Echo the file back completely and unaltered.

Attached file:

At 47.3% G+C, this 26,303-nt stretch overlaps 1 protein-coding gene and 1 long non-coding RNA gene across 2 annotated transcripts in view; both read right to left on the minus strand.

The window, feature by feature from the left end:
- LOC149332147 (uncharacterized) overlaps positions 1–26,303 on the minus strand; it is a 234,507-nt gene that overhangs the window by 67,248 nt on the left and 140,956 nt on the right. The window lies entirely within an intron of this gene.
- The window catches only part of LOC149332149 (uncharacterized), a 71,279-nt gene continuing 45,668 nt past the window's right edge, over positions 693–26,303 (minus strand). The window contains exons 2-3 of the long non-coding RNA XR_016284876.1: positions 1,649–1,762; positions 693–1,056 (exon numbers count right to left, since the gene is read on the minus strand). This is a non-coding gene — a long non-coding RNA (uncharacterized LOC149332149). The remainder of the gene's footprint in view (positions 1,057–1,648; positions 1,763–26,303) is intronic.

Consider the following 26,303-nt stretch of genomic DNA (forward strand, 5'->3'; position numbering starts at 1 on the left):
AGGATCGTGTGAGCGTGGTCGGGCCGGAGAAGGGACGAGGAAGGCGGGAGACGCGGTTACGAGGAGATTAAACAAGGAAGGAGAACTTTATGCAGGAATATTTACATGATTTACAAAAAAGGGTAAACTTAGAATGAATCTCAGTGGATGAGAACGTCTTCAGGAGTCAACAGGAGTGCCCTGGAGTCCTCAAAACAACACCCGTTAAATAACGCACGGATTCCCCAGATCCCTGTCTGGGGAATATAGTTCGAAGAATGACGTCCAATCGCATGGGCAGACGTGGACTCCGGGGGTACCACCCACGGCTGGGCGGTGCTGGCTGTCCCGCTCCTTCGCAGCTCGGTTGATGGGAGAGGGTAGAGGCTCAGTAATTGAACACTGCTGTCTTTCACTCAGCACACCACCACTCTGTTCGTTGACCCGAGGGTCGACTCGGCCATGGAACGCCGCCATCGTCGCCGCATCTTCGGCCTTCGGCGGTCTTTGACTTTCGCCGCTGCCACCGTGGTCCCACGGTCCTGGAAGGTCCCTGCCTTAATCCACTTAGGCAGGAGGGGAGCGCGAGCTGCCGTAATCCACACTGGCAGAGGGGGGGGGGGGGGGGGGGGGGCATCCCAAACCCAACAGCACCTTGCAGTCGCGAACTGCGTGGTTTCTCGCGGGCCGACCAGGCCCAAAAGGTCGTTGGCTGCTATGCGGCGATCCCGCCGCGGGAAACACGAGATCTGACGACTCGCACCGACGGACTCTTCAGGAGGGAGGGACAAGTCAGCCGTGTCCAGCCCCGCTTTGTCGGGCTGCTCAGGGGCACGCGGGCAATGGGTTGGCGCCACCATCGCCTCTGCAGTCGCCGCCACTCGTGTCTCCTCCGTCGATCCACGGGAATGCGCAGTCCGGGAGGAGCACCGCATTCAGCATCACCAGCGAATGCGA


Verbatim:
At 47.3% G+C, this 26,303-nt stretch overlaps 1 protein-coding gene and 1 long non-coding RNA gene across 2 annotated transcripts in view; both read right to left on the minus strand.

The window, feature by feature from the left end:
- LOC149332147 (uncharacterized) overlaps positions 1–26,303 on the minus strand; it is a 234,507-nt gene that overhangs the window by 67,248 nt on the left and 140,956 nt on the right. The window lies entirely within an intron of this gene.
- The window catches only part of LOC149332149 (uncharacterized), a 71,279-nt gene continuing 45,668 nt past the window's right edge, over positions 693–26,303 (minus strand). The window contains exons 2-3 of the long non-coding RNA XR_016284876.1: positions 1,649–1,762; positions 693–1,056 (exon numbers count right to left, since the gene is read on the minus strand). This is a non-coding gene — a long non-coding RNA (uncharacterized LOC149332149). The remainder of the gene's footprint in view (positions 1,057–1,648; positions 1,763–26,303) is intronic.

Consider the following 26,303-nt stretch of genomic DNA (forward strand, 5'->3'; position numbering starts at 1 on the left):
AGGATCGTGTGAGCGTGGTCGGGCCGGAGAAGGGACGAGGAAGGCGGGAGACGCGGTTACGAGGAGATTAAACAAGGAAGGAGAACTTTATGCAGGAATATTTACATGATTTACAAAAAAGGGTAAACTTAGAATGAATCTCAGTGGATGAGAACGTCTTCAGGAGTCAACAGGAGTGCCCTGGAGTCCTCAAAACAACACCCGTTAAATAACGCACGGATTCCCCAGATCCCTGTCTGGGGAATATAGTTCGAAGAATGACGTCCAATCGCATGGGCAGACGTGGACTCCGGGGGTACCACCCACGGCTGGGCGGTGCTGGCTGTCCCGCTCCTTCGCAGCTCGGTTGATGGGAGAGGGTAGAGGCTCAGTAATTGAACACTGCTGTCTTTCACTCAGCACACCACCACTCTGTTCGTTGACCCGAGGGTCGACTCGGCCATGGAACGCCGCCATCGTCGCCGCATCTTCGGCCTTCGGCGGTCTTTGACTTTCGCCGCTGCCACCGTGGTCCCACGGTCCTGGAAGGTCCCTGCCTTAATCCACTTAGGCAGGAGGGGAGCGCGAGCTGCCGTAATCCACACTGGCAGAGGGGGGGGGGGGGGGGGGGGGGCATCCCAAACCCAACAGCACCTTGCAGTCGCGAACTGCGTGGTTTCTCGCGGGCCGACCAGGCCCAAAAGGTCGTTGGCTGCTATGCGGCGATCCCGCCGCGGGAAACACGAGATCTGACGACTCGCACCGACGGACTCTTCAGGAGGGAGGGACAAGTCAGCCGTGTCCAGCCCCGCTTTGTCGGGCTGCTCAGGGGCACGCGGGCAATGGGTTGGCGCCACCATCGCCTCTGCAGTCGCCGCCACTCGTGTCTCCTCCGTCGATCCACGGGAATGCGCAGTCCGGGAGGAGCACCGCATTCAGCATCACCAGCGAATGCGA